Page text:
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How to become producer of the world’s most downloaded game: Profiles in Tech

Written by Alice Chia Published on     5 mins read

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“I play games every day, for both work and for entertainment.”

First, he had to reassure his parents. An audit associate with one of the Big Four accounting firms in Singapore, Jason Lim decided to take a leap of faith away from a cozy career in finance, into an uncertain job future. It was in January 2017, when he joined Garena. Only one year later, Lim was a producer of what became the company’s blockbuster game, Free Fire.

“It was a really difficult decision to make at that point in time, having to weigh the trade-off between working in a well-established industry and pursue something that aligns with my personal interests,” he told KrASIA in a recent interview.

Lim could not resist the opportunity to follow his personal passion. “When presented with the chance at Garena, I simply could not turn it down. It was a rare opportunity where my interests and work could genuinely merge, when most of my peers were treating their jobs solely as an income-generating activity,” he said.

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Being an avid gamer, the perspective was attractive. The sector was still in its nascent stages, and it was challenging to find a job that could offer a stable income. “I knew that joining them would naturally translate to more opportunities,” he said.

Armed with a Bachelor of Business, Lim has knowledge in strategy, marketing, and business operations—all crucial parts of his role. Additionally, his Bachelor of Accountancy made it easier to work on the corporate side of things, such as forecasting, reviewing tax laws, and evaluating counterparty credit risks.

Growing the game

“I often compare my role as a game producer to that of running a business, where the goal is to maximize the player’s base and revenue,” he said. “In the course of achieving that, game producers are facing a myriad of opportunities and challenges, such as the geographical market, the state of the industry, local regulations, and plenty other factors.”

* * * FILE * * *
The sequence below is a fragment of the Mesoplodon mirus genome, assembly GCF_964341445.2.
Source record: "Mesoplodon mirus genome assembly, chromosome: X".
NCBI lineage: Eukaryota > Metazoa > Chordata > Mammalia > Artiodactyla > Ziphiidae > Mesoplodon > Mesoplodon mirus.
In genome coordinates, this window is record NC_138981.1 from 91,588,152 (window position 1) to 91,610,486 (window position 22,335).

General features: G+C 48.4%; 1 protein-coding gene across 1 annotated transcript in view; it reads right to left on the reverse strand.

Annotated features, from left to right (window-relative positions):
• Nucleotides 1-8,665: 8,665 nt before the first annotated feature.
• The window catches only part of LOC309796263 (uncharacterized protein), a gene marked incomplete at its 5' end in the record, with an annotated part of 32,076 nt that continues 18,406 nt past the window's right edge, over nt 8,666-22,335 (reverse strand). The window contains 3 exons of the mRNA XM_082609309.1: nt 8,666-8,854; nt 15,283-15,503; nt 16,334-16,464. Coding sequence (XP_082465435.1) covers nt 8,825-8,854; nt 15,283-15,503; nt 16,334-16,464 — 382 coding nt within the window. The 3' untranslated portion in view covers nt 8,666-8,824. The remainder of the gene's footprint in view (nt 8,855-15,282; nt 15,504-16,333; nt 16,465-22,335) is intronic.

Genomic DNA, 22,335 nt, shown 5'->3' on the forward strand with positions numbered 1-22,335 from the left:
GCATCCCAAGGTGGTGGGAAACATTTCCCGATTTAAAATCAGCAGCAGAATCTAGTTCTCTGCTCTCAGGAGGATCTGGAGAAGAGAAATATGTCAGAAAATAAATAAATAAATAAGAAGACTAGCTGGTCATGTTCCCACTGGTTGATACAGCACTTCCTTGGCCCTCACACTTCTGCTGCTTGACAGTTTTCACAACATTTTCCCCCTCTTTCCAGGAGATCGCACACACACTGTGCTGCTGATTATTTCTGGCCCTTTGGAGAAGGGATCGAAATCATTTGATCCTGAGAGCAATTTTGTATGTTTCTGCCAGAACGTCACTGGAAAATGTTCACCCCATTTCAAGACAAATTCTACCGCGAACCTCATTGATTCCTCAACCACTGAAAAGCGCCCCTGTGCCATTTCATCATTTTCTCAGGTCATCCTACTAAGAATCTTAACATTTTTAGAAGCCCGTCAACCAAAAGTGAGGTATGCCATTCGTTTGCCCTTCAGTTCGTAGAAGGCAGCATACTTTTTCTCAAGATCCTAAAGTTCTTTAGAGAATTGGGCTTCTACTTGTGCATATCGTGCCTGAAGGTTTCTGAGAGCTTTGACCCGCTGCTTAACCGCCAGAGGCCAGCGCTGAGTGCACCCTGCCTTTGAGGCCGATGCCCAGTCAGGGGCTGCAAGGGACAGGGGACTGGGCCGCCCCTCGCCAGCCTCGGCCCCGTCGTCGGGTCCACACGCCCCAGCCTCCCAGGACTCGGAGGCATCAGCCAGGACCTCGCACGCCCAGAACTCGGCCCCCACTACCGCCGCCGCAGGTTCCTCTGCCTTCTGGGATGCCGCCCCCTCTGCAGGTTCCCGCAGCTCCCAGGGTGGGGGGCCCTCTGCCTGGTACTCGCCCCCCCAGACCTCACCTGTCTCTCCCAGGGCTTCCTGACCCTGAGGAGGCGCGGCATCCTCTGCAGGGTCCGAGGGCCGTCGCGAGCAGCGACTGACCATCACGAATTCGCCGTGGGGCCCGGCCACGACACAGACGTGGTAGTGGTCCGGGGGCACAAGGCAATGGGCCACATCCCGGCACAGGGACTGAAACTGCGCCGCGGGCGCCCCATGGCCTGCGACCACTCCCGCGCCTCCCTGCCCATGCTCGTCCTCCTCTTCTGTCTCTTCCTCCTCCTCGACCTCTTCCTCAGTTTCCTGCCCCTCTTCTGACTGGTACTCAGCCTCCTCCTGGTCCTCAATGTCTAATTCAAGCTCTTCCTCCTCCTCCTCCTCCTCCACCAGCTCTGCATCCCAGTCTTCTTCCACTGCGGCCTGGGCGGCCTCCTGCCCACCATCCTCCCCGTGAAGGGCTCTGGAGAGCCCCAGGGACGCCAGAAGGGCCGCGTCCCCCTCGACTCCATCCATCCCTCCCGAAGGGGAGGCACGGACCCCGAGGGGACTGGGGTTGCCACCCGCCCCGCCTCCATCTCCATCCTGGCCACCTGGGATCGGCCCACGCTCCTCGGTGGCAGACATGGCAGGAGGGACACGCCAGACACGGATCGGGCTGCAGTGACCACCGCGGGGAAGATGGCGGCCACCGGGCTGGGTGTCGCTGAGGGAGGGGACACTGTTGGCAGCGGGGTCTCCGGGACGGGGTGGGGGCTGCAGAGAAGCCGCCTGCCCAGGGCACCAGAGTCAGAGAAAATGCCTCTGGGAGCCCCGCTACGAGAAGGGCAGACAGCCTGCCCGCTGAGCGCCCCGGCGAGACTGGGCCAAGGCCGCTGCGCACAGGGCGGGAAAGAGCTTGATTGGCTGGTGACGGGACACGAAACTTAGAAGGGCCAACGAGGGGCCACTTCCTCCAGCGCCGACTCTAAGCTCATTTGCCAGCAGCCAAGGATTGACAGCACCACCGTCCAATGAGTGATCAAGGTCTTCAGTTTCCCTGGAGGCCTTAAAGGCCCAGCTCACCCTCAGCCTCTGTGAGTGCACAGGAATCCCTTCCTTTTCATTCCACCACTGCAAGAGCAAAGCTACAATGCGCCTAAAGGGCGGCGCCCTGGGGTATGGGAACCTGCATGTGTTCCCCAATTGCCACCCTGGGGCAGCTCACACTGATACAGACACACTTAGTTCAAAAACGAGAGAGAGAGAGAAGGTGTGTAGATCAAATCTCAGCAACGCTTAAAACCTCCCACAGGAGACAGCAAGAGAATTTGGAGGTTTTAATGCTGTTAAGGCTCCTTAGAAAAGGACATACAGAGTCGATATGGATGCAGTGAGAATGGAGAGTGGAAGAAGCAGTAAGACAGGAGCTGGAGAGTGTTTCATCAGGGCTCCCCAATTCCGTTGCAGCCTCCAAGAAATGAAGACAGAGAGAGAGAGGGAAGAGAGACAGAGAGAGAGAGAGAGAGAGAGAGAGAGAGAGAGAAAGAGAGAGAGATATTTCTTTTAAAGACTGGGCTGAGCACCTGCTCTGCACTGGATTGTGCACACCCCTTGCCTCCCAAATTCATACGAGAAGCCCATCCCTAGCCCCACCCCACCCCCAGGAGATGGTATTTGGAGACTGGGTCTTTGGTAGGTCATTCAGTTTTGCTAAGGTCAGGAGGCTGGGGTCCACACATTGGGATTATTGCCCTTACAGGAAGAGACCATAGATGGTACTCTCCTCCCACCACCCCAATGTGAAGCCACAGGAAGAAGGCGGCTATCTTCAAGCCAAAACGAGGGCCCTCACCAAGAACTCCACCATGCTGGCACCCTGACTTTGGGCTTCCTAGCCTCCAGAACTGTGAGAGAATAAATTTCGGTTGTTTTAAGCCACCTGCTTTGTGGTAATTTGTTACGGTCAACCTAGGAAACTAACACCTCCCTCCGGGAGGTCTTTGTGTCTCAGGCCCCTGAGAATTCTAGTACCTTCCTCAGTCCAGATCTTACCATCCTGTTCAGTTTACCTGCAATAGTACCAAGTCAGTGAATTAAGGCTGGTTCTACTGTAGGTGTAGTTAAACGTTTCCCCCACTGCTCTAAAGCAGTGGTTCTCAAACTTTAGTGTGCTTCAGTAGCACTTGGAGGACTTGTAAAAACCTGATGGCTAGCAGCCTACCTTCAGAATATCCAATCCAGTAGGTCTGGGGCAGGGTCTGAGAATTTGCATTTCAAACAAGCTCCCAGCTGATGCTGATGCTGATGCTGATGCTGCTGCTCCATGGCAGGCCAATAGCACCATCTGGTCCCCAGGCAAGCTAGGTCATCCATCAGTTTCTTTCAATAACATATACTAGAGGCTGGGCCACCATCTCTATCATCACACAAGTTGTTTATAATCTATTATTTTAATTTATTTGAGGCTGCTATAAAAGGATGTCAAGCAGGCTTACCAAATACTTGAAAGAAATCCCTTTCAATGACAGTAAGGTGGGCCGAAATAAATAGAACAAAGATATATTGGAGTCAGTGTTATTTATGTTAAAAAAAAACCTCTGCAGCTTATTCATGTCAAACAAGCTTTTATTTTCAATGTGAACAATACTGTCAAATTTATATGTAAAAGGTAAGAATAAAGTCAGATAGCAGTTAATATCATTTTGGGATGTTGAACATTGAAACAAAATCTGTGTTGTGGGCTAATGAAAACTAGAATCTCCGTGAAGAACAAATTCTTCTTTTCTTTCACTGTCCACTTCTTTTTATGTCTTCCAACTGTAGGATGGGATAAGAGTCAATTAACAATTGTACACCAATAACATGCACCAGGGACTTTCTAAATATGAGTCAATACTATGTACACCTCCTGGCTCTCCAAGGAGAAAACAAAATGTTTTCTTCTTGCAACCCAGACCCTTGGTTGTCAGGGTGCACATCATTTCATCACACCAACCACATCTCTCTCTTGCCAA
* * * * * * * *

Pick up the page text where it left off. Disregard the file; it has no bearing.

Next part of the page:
There is no step-by-step guide or playbook. “We do everything it takes to grow the game as a business through our operations, which includes marketing, revenue optimization, e-sports, and product development. So I could be planning an influencer marketing campaign, reviewing the sales price of a new skin, going through tournament replays to spot hacking activities, and reviewing a new regulation—all on the same day,” he added.

Hrithik Roshan starring in Free Fire. Photo courtesy of Garena.

The gaming industry is relatively new, so there’s still plenty of room for experimentation and breaking new frontiers. “That’s one of my favorite parts of the job—getting to work on exciting global collaborations such as Free Fire and Money Heist. I’m a big fan of the Netflix series,” Lim said. They joined forces with Ragnarok Online, a “generational favorite” among gamers, according to him. “We also partnered with Hrithik Roshan, one of India’s biggest celebrities, to bring him into the game as Free Fire’s first playable Indian character.”